So many interesting developments are happening in the world of technology every day. With the police now using face recognition software and MIT students making ice-cream printers it can be hard to keep updated about technology. The Weekly Techno Briefs helps you with news from this fascinating and constantly changing world.
Fastest face recognition technology in UK
With more than six million CCTV cameras in operation, Britain is the most-watched country in the world. London's police officers are trialing body-worn cameras to help bring about "speedier justice," but only now are other forces beginning to find efficient ways to process that surveillance. Leicestershire Police has confirmed it has become the first force in the UK to test NEC's NeoFace face recognition software, which it hopes will "transform the way criminals are tracked down." NeoFace's strengths lie in analysing "dozens" of facial features from digital images captured by CCTV or police body cameras and matching them with the 90,000 photos stored on Leicestershire Police's database.
NeoFace face recognition
Have you heard about the ice-cream printer?
Three students at MIT have created a homemade ice cream printer that extrudes soft serve and immediately freezes it so that it can be layered on a cooled plate. The system is a proof-of-concept right now but they were able to print some clever shapes out of the sweet cream. The students used a Solidoodle printer to control the plate and the stream, and froze the ice cream as it came out with liquid nitrogen.
Kinect sensor for Disney
Disney has emerged as one of the first firms to have put to use the second version of Microsoft's Kinect sensor outside of an Xbox game. Disney will use the voice-motion sensor as part of a PC-powered interactive campaign for a forthcoming children's film.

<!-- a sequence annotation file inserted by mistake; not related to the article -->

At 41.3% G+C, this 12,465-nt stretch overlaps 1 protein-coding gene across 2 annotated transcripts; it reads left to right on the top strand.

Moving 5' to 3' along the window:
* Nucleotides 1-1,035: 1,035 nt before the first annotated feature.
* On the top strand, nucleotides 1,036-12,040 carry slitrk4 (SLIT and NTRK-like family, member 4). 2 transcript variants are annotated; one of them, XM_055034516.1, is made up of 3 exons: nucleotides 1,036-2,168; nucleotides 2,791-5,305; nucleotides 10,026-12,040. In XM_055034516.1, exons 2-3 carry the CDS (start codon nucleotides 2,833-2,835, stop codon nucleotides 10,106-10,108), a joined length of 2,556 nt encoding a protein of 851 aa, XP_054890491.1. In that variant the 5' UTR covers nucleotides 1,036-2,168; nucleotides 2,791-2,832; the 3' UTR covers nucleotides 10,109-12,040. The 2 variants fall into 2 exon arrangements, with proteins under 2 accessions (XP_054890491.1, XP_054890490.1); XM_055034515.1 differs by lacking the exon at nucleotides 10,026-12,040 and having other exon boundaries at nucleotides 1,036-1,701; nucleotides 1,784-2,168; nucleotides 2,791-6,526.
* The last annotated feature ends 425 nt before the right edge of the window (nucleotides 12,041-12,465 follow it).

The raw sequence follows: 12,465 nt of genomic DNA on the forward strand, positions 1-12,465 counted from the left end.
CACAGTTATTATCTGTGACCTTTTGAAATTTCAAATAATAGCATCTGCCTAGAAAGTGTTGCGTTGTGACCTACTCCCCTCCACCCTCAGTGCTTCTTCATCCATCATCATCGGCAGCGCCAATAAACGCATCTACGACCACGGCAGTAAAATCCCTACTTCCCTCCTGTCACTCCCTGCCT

Link: BBC News
New fighter pilot helmet delivers night vision without goggles
The brand new Striker II helmet includes a night vision camera that projects its footage on to the visor's high-resolution display, giving the pilot a good look at the outside world without the need for extra equipment. The tech should be far more comfortable during lengthy missions, especially in sharp turns where G-forces make any added weight an extra challenge.
Google has big plans for Indian Smartphone users
Google is planning a big advertising campaign for its Android One initiative in India according to recent sources. The Indian market is huge and smartphones haven’t penetrated there like they have in the US or even other emerging markets like China. By getting in while the Indian Smartphone market is still in its infancy, Google has a chance to capture a significant portion of it as people are still deciding their preferences in operating system.
Samsung launches premium headphones
With sales of its premium smartphones failing to live up to expectations, Samsung is moving into another potentially high-margin business: premium headphones. With prices ranging from US$149 (€110) for its “Level In” in-ear buds to US$349 (€257) for its wireless, noise-cancelling “Level Over” headphones, Samsung seems to be going after the same premium, design-centric market as Beats, the headphone maker Apple purchased back in May for US$3 billion (€2.2 billion).
New subscription service for Kindle e-books
Amazon appears to be preparing a new subscription service that allows subscribers to download as many Kindle e-books and audio books as they like. The firm uploaded images that indicate the available library would include more than 600,000 titles including the Hunger Games trilogy and the Harry Potter series.
Link: BBC News
The highlights from our Weekly Techno Briefs above do not necessarily represent the view of Capgemini Group